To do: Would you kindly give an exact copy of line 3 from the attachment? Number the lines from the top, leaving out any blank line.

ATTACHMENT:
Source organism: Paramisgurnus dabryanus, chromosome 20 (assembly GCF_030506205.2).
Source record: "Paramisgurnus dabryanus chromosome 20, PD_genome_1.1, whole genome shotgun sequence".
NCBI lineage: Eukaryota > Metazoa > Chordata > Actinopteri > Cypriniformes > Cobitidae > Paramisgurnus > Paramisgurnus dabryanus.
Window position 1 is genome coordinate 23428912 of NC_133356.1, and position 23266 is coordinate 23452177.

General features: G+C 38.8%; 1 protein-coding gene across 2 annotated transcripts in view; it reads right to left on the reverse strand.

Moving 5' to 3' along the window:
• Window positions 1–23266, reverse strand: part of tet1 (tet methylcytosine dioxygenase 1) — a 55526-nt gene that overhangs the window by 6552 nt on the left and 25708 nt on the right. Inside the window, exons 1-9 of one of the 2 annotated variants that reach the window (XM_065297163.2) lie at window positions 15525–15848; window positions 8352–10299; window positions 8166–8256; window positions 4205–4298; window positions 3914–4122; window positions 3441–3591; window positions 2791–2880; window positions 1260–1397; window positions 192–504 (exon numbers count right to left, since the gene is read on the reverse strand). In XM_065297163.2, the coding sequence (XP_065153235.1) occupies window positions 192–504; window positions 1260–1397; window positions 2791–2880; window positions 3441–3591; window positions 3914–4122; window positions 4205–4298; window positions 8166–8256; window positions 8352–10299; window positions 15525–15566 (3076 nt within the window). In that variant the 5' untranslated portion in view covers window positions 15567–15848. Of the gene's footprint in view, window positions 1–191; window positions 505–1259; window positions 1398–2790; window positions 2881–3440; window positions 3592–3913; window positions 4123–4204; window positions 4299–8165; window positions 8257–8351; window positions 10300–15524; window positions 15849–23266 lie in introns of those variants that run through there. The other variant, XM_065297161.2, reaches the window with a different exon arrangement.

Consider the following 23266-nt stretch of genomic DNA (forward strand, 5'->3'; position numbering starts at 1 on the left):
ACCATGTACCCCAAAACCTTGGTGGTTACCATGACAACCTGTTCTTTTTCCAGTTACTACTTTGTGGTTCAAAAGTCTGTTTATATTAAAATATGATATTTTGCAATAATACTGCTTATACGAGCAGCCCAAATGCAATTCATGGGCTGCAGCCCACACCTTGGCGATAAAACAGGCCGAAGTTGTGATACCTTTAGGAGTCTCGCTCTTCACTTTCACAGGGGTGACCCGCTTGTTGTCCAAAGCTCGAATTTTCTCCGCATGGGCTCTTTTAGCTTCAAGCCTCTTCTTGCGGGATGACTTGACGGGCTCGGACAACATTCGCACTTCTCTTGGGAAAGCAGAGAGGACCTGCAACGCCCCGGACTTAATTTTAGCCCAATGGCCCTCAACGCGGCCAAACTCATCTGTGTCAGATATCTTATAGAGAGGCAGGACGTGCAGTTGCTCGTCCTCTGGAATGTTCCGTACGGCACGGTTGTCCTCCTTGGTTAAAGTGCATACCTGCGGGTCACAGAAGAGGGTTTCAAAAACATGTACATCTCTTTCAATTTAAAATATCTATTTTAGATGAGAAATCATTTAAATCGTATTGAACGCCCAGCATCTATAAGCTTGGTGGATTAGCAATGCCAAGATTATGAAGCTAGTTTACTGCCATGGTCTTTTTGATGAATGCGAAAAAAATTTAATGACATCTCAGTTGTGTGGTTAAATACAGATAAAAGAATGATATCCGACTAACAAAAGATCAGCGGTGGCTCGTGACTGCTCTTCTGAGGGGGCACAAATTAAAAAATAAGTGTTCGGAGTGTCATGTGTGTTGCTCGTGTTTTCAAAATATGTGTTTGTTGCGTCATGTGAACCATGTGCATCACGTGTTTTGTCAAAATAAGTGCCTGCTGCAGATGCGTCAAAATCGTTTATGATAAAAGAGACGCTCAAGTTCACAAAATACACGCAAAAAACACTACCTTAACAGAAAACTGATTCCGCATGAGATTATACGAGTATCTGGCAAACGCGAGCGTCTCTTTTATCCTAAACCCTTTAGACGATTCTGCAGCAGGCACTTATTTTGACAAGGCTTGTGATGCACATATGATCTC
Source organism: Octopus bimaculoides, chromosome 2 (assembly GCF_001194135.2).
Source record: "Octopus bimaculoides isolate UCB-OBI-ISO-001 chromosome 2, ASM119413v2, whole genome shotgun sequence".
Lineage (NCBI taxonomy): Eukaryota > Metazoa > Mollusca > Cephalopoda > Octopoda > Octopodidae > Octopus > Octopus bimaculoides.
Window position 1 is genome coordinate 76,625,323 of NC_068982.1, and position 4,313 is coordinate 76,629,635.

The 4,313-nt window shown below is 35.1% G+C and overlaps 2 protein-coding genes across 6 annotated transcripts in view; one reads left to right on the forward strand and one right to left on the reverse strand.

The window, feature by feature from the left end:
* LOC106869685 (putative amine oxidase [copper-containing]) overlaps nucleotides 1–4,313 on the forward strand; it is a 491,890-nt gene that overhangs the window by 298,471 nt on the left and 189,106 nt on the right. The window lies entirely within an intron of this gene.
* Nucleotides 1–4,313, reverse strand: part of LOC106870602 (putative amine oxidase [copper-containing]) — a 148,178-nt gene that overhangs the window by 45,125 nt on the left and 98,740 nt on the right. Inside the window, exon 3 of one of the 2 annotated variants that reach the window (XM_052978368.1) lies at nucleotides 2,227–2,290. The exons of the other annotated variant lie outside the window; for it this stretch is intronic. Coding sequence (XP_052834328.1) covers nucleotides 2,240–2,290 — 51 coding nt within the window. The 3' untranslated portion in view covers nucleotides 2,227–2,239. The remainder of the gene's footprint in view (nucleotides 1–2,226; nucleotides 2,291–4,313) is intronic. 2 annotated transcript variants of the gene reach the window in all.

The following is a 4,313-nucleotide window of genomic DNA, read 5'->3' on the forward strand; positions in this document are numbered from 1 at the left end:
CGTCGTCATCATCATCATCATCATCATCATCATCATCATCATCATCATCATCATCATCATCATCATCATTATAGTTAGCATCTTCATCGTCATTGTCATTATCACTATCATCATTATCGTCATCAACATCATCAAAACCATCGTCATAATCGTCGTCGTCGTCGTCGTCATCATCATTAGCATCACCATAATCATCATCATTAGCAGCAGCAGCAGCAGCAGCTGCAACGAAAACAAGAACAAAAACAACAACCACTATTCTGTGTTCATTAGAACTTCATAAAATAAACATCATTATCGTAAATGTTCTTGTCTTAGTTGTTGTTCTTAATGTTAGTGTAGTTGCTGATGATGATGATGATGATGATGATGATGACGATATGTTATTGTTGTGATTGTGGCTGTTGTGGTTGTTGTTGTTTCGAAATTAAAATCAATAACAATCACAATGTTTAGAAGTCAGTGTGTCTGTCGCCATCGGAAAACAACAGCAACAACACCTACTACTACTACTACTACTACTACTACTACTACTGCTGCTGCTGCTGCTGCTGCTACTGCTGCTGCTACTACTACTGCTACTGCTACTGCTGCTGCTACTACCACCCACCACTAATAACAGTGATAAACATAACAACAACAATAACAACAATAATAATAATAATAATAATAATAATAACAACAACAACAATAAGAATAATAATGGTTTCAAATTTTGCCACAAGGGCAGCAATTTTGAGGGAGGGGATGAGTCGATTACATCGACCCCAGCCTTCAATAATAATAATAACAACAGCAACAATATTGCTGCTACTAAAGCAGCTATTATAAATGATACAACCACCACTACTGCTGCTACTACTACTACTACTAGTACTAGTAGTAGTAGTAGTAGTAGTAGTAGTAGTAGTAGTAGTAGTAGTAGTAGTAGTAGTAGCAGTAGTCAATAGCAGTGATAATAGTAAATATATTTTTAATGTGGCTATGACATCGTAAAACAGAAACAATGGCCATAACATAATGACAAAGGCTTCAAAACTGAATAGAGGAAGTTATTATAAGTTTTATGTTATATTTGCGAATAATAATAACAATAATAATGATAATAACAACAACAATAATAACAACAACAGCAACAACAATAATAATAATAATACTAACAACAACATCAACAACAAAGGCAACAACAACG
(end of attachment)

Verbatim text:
NCBI lineage: Eukaryota > Metazoa > Chordata > Actinopteri > Cypriniformes > Cobitidae > Paramisgurnus > Paramisgurnus dabryanus.